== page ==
Sunday, May 16, 2010

First Squash and Cucumber Beetles


Little tiny summer squashes with blossoms attached made it from the field to the farm stand on Saturday afternoon. They ended up selling off to a woman who thoroughly removed the decorative flora from the butt of each squash in disinterest, but made for a pretty sight prior to their kitchen-fate. This looks like a straight-neck squash and we are lucky to have gotten some so early. I think last year the early summer squash took a hit with some frost, despite the use of row covers to protect the plants that are set out early in hopes of a spring harvest like this.

Fascinating to me in the perspective of a grower who is interested in the topic of integrated pest management are the cucumber beetles crawling all over these baby squashes (here is yet another example of your Tierra organic certification-let the pests speak for no spray), relishing one of their favorite garden hosts. This here is the striped variety of cucumber beetle and I do believe they are working on increasing their numbers in this image while dancing around on their favorite plant family. Named for the cucurbit family, cucumber beetles have a preference for squashes, melons, cucumbers and like summer vegetable plants, but can also be found throughout the garden and all season long to some extent. They overwinter just fine in plant debris with our somewhat mild winters, emerging in spring to thrive and multiply.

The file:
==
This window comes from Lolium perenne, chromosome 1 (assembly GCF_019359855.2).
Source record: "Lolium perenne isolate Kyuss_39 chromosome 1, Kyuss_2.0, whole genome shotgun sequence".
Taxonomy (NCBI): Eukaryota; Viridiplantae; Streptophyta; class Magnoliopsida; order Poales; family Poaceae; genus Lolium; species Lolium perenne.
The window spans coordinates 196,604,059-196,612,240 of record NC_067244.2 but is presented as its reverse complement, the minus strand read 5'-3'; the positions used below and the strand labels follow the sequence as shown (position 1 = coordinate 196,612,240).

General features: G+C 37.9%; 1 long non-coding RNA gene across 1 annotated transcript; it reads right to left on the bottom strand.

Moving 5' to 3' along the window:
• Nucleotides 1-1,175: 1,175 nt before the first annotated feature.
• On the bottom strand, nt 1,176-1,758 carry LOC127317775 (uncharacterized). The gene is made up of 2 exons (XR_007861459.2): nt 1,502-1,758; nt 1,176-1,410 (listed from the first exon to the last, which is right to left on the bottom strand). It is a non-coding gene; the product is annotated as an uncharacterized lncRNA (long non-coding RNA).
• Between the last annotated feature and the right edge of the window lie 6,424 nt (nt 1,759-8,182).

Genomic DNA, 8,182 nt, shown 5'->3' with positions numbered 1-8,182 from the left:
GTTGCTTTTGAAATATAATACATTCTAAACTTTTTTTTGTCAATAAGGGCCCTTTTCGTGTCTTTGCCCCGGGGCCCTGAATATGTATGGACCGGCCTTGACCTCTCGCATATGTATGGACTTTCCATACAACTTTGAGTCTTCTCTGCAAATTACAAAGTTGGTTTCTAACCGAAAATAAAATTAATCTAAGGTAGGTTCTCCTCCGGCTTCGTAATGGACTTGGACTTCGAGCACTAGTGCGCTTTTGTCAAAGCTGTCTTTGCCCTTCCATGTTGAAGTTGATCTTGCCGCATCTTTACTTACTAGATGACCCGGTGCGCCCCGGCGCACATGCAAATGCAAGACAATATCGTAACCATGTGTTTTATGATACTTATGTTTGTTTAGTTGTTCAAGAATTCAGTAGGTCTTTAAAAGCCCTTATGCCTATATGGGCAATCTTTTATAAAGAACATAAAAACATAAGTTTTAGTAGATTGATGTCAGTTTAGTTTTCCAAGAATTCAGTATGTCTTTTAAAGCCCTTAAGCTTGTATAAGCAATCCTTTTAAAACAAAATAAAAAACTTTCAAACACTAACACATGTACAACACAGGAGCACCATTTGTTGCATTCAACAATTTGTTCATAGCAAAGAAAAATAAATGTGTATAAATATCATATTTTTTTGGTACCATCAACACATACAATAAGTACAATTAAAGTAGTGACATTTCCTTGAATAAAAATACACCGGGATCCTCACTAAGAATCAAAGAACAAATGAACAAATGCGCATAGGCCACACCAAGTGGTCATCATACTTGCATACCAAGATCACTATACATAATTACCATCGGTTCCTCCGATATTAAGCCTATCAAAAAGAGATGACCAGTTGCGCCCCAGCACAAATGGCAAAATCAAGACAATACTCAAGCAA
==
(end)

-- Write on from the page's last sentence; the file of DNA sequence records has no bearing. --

The spotted beetle is a little harder to see in this particular photo because he is blending in with the stem, but I know you local gardeners have seen it before either in your own garden or maybe mixed in with your Tierra greens upon arriving home. This guy (aka Diabrotica) is all over the place around these parts; munching, sucking and destroying foliage throughout the farm and garden scene. The larval stage will work away at plant roots. A few times a season there will be a flush of reproductive events where they will swarm and demolish cucurbit crops if not covered. This is one of many reasons to compromise and invest in synthetic material row covers to exclude such damages.

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